Dedicated to the definitive superhero non-team.


Thursday, February 10, 2011

Riddle Me This...

Here's a lighthearted ad for the New Defenders that appeared the back cover of Marvel Age #7 (October 1983).

In retrospect the riddle reads like a trick question, of course, since more than two mutants formed the New Defenders. But there may have been sound reasons to frame the question that way.

With more-or-less symmetry, the ad used only images on the front cover of Defenders #124, which was on sale that same month. And only two of the heroes spotlighted on that cover were mutants.

Even so, the puzzle continues...

QUESTION: Why were Angel, Beast, Valkyrie, and Gargoyle the only New Defenders pictured on the cover of Defenders #124?

Saturday, February 5, 2011

Brokenhearted

When the Hulk got mad, the Defenders grew concerned—not only for their teammate but also for the public at large.

So when an angry Hulk outmaneuvered even Dr. Strange by figuring a way out of the Crimson Bands of Cytorrak, the Defenders knew this was serious business (Incredible Hulk #207).

But what had caused the Hulk to become so upset?

The love of his life had died.

First introduced in Incredible Hulk #140, when Hulk shrank into another universe, Jarella was a rare woman indeed. The green-skinned empress from another world developed romantic feelings for both Bruce Banner and Hulk—and the culmination of the two.

But tragedy struck during Jarella's first visit to Earth. As the Hulk did battle with Crypto-Man, the villain threw a car at the hero. The car struck a building instead, causing a wall to collapse. Jarella ran to rescue a boy who was in harm's way. Yet as she pushed the boy the safety, Jarella was crushed by falling bricks. Soon afterward, Doc Samson pronounced her dead (#205).

Emotionally devastated, Hulk searched the streets for Dr. Strange, the one person who might have the power to resurrect Jarella.

With the Hulk at large, military personnel tried again and again to apprehend the Hulk, disrupting his quest for the magician (#206).

The Defenders managed to calm the Hulk by the end of #207. After learning what had happened Jarella, Dr. Strange regretted that he could not bring her back to life.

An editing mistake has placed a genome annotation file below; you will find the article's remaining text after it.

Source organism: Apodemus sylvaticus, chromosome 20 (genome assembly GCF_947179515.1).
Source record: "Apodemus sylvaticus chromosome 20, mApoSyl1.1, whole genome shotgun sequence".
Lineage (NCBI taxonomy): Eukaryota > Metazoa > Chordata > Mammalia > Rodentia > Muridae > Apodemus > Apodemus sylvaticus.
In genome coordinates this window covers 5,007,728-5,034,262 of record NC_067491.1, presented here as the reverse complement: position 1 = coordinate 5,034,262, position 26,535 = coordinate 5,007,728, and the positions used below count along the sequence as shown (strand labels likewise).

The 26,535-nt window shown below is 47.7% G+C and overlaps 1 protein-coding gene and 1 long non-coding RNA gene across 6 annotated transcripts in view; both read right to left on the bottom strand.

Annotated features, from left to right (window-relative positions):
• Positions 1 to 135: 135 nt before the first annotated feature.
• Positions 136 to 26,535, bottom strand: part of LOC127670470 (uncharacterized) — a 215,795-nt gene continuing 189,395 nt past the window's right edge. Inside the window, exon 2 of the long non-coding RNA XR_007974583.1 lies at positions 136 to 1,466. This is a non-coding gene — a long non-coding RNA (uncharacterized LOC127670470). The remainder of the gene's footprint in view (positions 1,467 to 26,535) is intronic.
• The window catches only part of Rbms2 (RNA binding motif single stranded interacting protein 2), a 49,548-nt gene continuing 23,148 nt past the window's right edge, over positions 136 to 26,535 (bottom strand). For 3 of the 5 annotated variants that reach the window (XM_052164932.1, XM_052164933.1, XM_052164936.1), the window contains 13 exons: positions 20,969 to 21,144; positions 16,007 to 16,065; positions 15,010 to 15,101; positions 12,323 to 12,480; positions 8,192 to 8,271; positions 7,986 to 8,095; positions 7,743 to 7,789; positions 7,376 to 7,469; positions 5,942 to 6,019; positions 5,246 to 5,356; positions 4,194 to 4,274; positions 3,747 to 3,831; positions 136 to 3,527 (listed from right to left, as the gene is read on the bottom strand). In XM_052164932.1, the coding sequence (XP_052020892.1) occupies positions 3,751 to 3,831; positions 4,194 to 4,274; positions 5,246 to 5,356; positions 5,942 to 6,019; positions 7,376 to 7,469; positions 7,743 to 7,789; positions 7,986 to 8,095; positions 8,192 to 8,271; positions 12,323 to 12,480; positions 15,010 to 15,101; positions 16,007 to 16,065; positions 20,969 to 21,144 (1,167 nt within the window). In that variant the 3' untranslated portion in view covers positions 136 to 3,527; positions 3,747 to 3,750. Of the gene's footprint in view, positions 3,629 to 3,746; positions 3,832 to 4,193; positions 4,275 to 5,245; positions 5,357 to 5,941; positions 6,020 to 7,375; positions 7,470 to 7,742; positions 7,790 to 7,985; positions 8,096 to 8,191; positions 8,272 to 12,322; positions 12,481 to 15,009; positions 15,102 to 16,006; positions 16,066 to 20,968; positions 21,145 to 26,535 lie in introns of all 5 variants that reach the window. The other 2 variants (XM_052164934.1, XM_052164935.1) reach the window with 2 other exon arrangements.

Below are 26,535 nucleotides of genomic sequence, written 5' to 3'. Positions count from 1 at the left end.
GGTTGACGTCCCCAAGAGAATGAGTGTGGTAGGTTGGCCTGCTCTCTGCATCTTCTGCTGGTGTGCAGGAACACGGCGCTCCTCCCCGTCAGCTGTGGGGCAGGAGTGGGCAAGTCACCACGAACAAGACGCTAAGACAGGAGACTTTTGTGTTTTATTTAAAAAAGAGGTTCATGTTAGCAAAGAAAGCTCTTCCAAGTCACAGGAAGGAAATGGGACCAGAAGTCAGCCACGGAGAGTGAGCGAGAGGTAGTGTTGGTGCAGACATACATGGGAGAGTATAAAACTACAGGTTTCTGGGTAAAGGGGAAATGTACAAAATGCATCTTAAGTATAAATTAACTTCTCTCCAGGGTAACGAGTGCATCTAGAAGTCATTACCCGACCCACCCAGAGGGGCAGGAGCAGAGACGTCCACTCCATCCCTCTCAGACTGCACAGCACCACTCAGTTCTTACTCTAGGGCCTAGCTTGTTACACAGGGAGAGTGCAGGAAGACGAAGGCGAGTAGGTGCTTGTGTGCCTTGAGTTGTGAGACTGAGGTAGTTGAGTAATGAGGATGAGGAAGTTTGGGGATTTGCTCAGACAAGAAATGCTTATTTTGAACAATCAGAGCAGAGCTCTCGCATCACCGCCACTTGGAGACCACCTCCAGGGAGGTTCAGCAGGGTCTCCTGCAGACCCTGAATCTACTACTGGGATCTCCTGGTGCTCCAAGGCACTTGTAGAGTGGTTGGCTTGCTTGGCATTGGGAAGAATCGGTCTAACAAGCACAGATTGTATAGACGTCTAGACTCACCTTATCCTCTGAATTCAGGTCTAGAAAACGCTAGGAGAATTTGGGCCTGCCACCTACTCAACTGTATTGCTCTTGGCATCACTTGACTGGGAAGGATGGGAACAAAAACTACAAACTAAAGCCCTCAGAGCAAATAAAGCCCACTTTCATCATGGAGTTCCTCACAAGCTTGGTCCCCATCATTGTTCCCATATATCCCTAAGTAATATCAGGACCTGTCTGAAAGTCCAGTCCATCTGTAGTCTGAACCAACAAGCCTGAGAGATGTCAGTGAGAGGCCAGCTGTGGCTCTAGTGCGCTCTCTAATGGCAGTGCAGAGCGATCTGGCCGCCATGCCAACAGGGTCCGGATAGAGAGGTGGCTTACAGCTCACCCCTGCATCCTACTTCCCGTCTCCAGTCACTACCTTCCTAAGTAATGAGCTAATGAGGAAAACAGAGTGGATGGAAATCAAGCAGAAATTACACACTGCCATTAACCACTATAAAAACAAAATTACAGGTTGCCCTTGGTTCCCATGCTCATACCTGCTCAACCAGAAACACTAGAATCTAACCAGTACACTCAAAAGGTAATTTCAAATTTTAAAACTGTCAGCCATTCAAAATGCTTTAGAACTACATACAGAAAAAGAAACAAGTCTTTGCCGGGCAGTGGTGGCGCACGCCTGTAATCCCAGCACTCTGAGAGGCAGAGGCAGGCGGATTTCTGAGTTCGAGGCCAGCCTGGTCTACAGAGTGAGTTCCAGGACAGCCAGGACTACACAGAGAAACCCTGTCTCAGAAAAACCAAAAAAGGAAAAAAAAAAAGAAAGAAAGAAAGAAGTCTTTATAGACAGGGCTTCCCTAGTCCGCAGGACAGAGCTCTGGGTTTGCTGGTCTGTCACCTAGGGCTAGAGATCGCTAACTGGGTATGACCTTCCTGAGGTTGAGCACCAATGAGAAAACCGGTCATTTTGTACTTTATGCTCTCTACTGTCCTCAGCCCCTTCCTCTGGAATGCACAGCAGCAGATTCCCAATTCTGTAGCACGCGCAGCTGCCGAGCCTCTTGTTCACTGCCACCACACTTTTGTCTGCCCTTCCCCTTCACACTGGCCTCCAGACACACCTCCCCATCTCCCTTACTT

Dr. Strange: I am truly touched that you place so much faith in me Hulk--but there is much that even I cannot accomplish. The forces of life and death weave a most delicate tapestry indeed--one that cannot easily be tampered with!
Under the circumstances, there was little the Defenders could do to console their friend.
The image of the Hulk at the top of this post comes from The Incredible Hulk #207.

Thursday, February 3, 2011

The Crimson Bands

Responding to one of Hulk's perpetual rampages, Dr. Strange, Valkyrie, Nighthawk, and Red Guardian arrived to stop their temperamental teammate.

When reasoning didn't work, Dr. Strange cast the Crimson Bands of Cyttorak to magically ensnare the green goliath (Incredible Hulk #207).

The spell had worked before within the Defenders own series. All things considered, the Crimson Bands seemed like the most reliable way to restrain Hulk.

But this time the Defenders were in for a surprise.
.Since he couldn't break free, Hulk used his renowned leaping ability to propel himself upward—inside the Crimson Bands—and then plummet back down with impressive force.

Dr. Strange then cast the Shield of the Seraphim to keep everyone safe. But with the magician's concentration divided, the Crimson Bands vanished, and the Hulk escaped.

To be continued…
The Incredible Hulk. Vol. 1. No. 207. January 1977. "Alone Against the Defenders!" Len Wein (writer/editor), Sal Buscema & Joe Staton (illustrations), Glynis Wein (colorist), Irv Watanabe (letterer).

Tuesday, February 1, 2011

It's Not Easy Being Gray

Before she became Hellcat, Patsy Walker was Beast's only friend during a time of crisis.

After Hank McCoy first transformed into his furry form, he suffered amnesia and act out in a violent state of confusion (Amazing Adventures #11). At this time, the Beast's fur was gray and his misanthropic disposition resembled that of the Hulk (who coincidentally had gray skin during his debut in Incredible Hulk #1).

When newlywed Patsy (Walker) Baxter found Beast wounded on her doorstep, she was well aware that authorities pegged Beast as a new menace (unrecognizable as the X-Man he once was). Believing that any creature deserved compassion, Patsy harbored Beast long enough for him to recover (Amazing Adventures #15).

As Patsy watched over the sleeping Beast, he murmured that his real name was Hank McCoy and uttered other details about his past. In front of Patsy's eyes, Beast's fur changed from gray to black (suggesting that his mental state was linked to his appearance at the time).

When Beast awoke. Patsy told him all she had overheard. With Beast's memory now intact, Patsy kept his true identity a secret even from her husband.

But Patsy's motives didn't remain altruistic. Once Beast gained acclaim as an Avenger (and his fur turned blue), Patsy needled Beast to use his connections to make her a superhero too.

As Beast now opted to make his true identity publicly known, Patsy embraced the opportunity to develop her own double-identity as Hellcat (#144).

Amazing Adventures. Vol. 2. No. 15. November 1972. "Murder in Mid-Air!" Steve Englehart (scripter), Tom Sutton, Frank Giacoia, John Tartag (artists), Jean Izzo (letterer), Roy Thomas (editor).

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